ROUND ONE:

In late September 2018, over a period of two weeks, I was at the ER four times because of bleeding and unrelenting, increasing abdominal pain. Docs quickly discovered a mass in my uterus but weren’t in any hurry to schedule surgery. On the fourth trip to the ER, it was decided to do an emergency hysterectomy. That was absolutely fine with me! I went through menopause years ago and Just. Wanted. The. Pain. To. STOP!

comfort blanket for cancer journey

After I was in the operating room, the surgeon decided to do one last exam before starting the surgery. She was shocked to find that my body was already working to eject the gangrenous tumor. She verified the decision with my hubby in the waiting room, then did a D&C to clean out the uterus without removing it.

As with any large tumor, a biopsy was done. Results came back with a tiny number of irregular cells. Because there weren’t enough to classify this as cancer, they diagnosed it a STUMP tumor (soft tissue tumor of unknown malignancy potential). And the surgeon referred me to a gynecological oncologist in the big city.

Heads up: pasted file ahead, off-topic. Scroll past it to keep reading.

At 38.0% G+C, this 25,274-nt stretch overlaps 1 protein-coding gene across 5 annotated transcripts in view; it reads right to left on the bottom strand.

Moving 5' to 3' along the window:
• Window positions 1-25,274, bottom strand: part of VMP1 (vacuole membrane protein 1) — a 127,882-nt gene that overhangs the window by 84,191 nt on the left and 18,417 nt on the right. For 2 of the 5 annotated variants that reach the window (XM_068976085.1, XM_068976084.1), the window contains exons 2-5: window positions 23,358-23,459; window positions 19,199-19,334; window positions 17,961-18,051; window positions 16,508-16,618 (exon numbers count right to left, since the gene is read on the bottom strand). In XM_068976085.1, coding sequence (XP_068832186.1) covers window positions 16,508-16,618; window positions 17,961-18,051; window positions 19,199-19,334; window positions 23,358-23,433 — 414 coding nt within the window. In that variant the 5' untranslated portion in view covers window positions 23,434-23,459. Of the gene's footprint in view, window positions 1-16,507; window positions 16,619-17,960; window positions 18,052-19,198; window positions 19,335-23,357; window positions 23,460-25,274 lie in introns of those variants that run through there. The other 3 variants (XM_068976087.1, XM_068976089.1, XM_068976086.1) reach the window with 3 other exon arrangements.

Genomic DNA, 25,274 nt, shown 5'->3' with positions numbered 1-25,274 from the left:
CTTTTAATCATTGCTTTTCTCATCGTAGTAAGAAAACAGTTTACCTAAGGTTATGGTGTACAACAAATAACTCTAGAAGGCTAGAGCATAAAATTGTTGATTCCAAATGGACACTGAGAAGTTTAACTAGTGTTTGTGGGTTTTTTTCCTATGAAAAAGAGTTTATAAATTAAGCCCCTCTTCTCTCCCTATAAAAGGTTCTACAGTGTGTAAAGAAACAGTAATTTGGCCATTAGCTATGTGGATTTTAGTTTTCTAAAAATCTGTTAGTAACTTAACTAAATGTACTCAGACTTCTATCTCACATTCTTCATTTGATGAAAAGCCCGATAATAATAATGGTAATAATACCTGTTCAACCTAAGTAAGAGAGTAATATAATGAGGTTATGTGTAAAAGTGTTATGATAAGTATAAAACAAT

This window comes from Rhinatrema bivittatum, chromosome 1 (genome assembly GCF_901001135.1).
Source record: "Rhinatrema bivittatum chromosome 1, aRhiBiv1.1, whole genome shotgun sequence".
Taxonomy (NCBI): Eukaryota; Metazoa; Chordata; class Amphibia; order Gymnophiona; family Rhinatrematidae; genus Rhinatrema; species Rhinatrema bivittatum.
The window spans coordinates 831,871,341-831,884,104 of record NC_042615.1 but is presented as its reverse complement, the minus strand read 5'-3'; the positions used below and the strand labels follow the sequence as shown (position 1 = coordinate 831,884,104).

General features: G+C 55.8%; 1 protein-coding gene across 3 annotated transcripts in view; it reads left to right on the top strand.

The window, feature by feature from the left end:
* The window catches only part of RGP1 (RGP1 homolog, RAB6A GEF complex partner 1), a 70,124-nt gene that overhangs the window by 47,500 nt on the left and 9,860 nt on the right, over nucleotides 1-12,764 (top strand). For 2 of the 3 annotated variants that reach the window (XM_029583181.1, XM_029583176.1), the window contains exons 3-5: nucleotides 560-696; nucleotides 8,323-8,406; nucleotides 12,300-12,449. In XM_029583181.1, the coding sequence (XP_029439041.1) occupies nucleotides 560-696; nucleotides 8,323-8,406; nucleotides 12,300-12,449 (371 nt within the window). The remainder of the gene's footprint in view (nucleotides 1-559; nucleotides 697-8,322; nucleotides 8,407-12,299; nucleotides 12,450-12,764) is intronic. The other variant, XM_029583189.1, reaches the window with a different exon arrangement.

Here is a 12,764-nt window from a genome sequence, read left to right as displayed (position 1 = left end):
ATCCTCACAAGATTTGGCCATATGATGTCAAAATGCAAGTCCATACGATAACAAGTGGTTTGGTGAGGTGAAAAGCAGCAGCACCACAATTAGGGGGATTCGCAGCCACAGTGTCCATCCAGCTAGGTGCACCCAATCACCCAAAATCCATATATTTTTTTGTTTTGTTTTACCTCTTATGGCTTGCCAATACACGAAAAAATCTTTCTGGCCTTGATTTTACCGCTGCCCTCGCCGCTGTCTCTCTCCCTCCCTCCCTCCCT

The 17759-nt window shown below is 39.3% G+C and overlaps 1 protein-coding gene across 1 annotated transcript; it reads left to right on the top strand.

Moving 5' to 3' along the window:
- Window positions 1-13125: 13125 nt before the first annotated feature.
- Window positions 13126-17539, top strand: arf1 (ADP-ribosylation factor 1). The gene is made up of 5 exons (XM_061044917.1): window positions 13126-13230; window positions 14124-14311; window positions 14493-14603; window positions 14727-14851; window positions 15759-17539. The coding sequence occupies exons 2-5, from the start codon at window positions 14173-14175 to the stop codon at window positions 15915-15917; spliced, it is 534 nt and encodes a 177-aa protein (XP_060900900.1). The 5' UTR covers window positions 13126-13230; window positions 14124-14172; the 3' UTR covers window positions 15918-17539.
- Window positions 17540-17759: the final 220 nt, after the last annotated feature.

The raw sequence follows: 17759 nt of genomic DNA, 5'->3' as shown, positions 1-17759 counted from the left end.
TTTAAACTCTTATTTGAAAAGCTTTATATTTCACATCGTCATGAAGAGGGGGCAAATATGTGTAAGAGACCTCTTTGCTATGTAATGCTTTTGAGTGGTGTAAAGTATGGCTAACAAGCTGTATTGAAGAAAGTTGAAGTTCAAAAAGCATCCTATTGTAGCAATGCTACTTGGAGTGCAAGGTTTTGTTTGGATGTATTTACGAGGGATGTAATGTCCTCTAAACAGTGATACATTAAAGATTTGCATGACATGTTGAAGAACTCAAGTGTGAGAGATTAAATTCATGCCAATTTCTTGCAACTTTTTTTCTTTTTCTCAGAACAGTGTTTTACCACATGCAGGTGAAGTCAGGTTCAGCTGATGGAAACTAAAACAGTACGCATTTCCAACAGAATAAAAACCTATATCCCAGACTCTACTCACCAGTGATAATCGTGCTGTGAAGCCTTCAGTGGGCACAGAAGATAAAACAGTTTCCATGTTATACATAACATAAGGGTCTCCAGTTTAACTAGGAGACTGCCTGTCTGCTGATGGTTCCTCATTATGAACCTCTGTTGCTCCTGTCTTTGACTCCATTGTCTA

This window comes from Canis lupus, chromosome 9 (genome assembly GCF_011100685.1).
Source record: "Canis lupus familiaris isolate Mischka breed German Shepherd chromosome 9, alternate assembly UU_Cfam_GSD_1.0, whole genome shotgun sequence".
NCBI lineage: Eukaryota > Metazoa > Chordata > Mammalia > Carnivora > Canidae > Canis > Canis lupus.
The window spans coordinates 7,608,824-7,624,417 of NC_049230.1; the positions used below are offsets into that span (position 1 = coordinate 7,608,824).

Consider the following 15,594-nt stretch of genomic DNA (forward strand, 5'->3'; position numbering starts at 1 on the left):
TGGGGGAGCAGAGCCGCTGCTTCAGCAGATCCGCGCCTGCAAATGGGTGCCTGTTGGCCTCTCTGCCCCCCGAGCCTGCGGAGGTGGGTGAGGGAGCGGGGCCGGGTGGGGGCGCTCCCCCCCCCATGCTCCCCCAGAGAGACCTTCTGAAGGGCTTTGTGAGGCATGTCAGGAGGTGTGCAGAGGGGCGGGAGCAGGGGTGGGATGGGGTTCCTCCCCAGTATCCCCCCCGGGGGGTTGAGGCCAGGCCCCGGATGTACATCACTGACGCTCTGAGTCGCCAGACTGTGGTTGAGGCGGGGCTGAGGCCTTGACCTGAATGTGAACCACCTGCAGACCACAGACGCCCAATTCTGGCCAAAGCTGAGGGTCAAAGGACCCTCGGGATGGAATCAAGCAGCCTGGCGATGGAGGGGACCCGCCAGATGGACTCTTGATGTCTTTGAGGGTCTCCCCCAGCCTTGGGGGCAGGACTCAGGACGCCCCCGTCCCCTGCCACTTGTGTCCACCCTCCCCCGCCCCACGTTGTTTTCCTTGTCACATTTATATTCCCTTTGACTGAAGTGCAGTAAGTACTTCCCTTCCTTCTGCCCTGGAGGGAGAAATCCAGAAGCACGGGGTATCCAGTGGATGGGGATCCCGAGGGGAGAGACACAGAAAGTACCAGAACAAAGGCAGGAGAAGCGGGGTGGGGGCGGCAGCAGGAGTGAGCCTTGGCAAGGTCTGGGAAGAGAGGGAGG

In December 2018, Dr. Bixel convinced me (after much discussion) to go ahead and have a complete hysterectomy including ovaries. Her feeling was that there was absolutely no reason to risk possible future cancer when my body no longer needed those parts anyways. I reluctantly gave in and surgery was scheduled just a few weeks later.

After the robotic surgery was successfully completed, Dr. Bixel cut apart the uterus to inspect it. She found a tumor (smaller than my little finger) hiding in a corner and sent it off for biopsy. A few days later I got that phone call no one ever wants to receive. The tumor was an extremely rare cancer called uLMS (uterine leiomyosarcoma — lay-oh my-oh sar-coh-ma). This is a silent cancer that is very rarely found before it is life threatening and has taken over the entire abdomen.